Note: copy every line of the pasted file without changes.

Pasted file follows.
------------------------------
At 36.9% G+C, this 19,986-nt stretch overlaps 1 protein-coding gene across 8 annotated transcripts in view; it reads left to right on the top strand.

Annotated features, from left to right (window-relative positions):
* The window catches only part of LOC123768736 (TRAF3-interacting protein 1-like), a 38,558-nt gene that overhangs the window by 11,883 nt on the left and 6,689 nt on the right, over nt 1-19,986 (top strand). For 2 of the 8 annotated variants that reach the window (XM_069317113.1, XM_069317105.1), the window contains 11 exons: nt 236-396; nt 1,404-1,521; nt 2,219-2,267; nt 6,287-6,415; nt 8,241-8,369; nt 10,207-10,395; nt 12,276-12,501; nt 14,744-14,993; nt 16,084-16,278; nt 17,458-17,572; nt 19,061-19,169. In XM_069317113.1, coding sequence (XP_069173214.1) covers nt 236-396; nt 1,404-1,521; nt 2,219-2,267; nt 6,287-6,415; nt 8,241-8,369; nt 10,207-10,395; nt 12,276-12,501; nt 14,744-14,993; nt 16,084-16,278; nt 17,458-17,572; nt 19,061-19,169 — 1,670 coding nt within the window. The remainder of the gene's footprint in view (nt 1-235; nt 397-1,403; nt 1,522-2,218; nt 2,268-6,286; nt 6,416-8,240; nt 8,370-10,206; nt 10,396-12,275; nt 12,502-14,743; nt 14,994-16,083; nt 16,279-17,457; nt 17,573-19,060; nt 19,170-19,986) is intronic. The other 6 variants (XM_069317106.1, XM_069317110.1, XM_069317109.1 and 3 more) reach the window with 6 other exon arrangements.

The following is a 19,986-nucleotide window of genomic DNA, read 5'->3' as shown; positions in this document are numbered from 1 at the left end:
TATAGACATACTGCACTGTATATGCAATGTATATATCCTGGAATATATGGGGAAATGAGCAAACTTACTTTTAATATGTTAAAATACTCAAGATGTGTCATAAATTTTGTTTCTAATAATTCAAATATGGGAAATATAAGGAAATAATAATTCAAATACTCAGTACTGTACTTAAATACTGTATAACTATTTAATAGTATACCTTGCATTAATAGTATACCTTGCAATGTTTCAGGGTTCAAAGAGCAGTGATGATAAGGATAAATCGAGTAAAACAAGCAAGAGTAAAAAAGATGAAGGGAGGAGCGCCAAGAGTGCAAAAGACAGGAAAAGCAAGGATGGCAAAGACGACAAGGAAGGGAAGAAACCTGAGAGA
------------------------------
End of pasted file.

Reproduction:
At 36.9% G+C, this 19,986-nt stretch overlaps 1 protein-coding gene across 8 annotated transcripts in view; it reads left to right on the top strand.

Annotated features, from left to right (window-relative positions):
* The window catches only part of LOC123768736 (TRAF3-interacting protein 1-like), a 38,558-nt gene that overhangs the window by 11,883 nt on the left and 6,689 nt on the right, over nt 1-19,986 (top strand). For 2 of the 8 annotated variants that reach the window (XM_069317113.1, XM_069317105.1), the window contains 11 exons: nt 236-396; nt 1,404-1,521; nt 2,219-2,267; nt 6,287-6,415; nt 8,241-8,369; nt 10,207-10,395; nt 12,276-12,501; nt 14,744-14,993; nt 16,084-16,278; nt 17,458-17,572; nt 19,061-19,169. In XM_069317113.1, coding sequence (XP_069173214.1) covers nt 236-396; nt 1,404-1,521; nt 2,219-2,267; nt 6,287-6,415; nt 8,241-8,369; nt 10,207-10,395; nt 12,276-12,501; nt 14,744-14,993; nt 16,084-16,278; nt 17,458-17,572; nt 19,061-19,169 — 1,670 coding nt within the window. The remainder of the gene's footprint in view (nt 1-235; nt 397-1,403; nt 1,522-2,218; nt 2,268-6,286; nt 6,416-8,240; nt 8,370-10,206; nt 10,396-12,275; nt 12,502-14,743; nt 14,994-16,083; nt 16,279-17,457; nt 17,573-19,060; nt 19,170-19,986) is intronic. The other 6 variants (XM_069317106.1, XM_069317110.1, XM_069317109.1 and 3 more) reach the window with 6 other exon arrangements.

The following is a 19,986-nucleotide window of genomic DNA, read 5'->3' as shown; positions in this document are numbered from 1 at the left end:
TATAGACATACTGCACTGTATATGCAATGTATATATCCTGGAATATATGGGGAAATGAGCAAACTTACTTTTAATATGTTAAAATACTCAAGATGTGTCATAAATTTTGTTTCTAATAATTCAAATATGGGAAATATAAGGAAATAATAATTCAAATACTCAGTACTGTACTTAAATACTGTATAACTATTTAATAGTATACCTTGCATTAATAGTATACCTTGCAATGTTTCAGGGTTCAAAGAGCAGTGATGATAAGGATAAATCGAGTAAAACAAGCAAGAGTAAAAAAGATGAAGGGAGGAGCGCCAAGAGTGCAAAAGACAGGAAAAGCAAGGATGGCAAAGACGACAAGGAAGGGAAGAAACCTGAGAGA